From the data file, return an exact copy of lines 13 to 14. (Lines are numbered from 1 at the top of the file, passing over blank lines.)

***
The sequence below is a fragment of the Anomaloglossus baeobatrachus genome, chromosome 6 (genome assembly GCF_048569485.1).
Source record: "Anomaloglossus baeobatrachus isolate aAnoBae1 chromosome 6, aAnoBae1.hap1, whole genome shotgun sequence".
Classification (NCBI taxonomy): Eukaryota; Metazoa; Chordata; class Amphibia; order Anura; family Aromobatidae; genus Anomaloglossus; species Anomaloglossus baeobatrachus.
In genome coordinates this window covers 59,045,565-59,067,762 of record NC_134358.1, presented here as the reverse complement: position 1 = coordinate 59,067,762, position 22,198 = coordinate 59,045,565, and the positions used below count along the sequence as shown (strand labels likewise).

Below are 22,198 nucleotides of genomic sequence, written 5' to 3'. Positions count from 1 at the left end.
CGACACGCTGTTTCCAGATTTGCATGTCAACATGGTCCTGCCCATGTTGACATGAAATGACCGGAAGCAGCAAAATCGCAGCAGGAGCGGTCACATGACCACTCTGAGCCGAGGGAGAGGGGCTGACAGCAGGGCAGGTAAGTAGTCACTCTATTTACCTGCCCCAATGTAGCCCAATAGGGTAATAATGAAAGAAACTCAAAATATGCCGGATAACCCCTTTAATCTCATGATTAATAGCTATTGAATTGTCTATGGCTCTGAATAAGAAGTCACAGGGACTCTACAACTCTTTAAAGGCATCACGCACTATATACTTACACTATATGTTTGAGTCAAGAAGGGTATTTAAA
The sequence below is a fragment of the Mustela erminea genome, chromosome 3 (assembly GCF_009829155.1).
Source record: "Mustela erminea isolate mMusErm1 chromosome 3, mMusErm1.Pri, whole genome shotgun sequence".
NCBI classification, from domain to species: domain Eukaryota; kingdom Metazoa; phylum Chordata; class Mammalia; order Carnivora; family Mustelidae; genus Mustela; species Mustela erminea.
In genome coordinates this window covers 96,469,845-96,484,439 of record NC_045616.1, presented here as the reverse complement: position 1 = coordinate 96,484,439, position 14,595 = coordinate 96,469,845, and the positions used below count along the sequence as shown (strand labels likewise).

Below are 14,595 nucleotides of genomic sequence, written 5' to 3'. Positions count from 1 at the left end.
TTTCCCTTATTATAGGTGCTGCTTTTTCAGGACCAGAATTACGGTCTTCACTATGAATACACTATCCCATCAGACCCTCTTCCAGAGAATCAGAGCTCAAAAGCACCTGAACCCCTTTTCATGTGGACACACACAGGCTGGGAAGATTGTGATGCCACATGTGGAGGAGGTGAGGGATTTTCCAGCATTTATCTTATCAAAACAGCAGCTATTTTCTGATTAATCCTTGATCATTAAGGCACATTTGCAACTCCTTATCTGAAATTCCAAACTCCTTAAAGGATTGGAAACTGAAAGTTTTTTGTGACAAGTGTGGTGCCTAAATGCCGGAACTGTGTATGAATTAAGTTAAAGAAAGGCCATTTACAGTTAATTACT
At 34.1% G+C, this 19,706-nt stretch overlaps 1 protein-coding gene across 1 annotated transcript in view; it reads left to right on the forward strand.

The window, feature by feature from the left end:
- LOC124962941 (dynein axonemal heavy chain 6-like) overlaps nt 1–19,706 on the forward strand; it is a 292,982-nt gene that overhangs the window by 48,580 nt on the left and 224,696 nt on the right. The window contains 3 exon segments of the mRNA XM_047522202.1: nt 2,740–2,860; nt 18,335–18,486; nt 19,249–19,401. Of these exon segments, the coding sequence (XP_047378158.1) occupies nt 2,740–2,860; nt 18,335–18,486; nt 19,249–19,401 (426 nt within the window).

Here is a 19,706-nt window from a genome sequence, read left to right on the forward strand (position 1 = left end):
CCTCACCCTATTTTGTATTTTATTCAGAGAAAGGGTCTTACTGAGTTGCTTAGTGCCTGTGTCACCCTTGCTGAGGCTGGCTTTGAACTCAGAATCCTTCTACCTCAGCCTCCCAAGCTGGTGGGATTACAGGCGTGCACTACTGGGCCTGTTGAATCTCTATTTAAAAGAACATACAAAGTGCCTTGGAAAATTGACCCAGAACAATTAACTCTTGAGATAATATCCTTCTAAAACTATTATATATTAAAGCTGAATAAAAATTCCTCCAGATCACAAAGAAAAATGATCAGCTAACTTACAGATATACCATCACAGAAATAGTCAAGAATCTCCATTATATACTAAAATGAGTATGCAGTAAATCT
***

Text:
At 34.1% G+C, this 19,706-nt stretch overlaps 1 protein-coding gene across 1 annotated transcript in view; it reads left to right on the forward strand.

The window, feature by feature from the left end: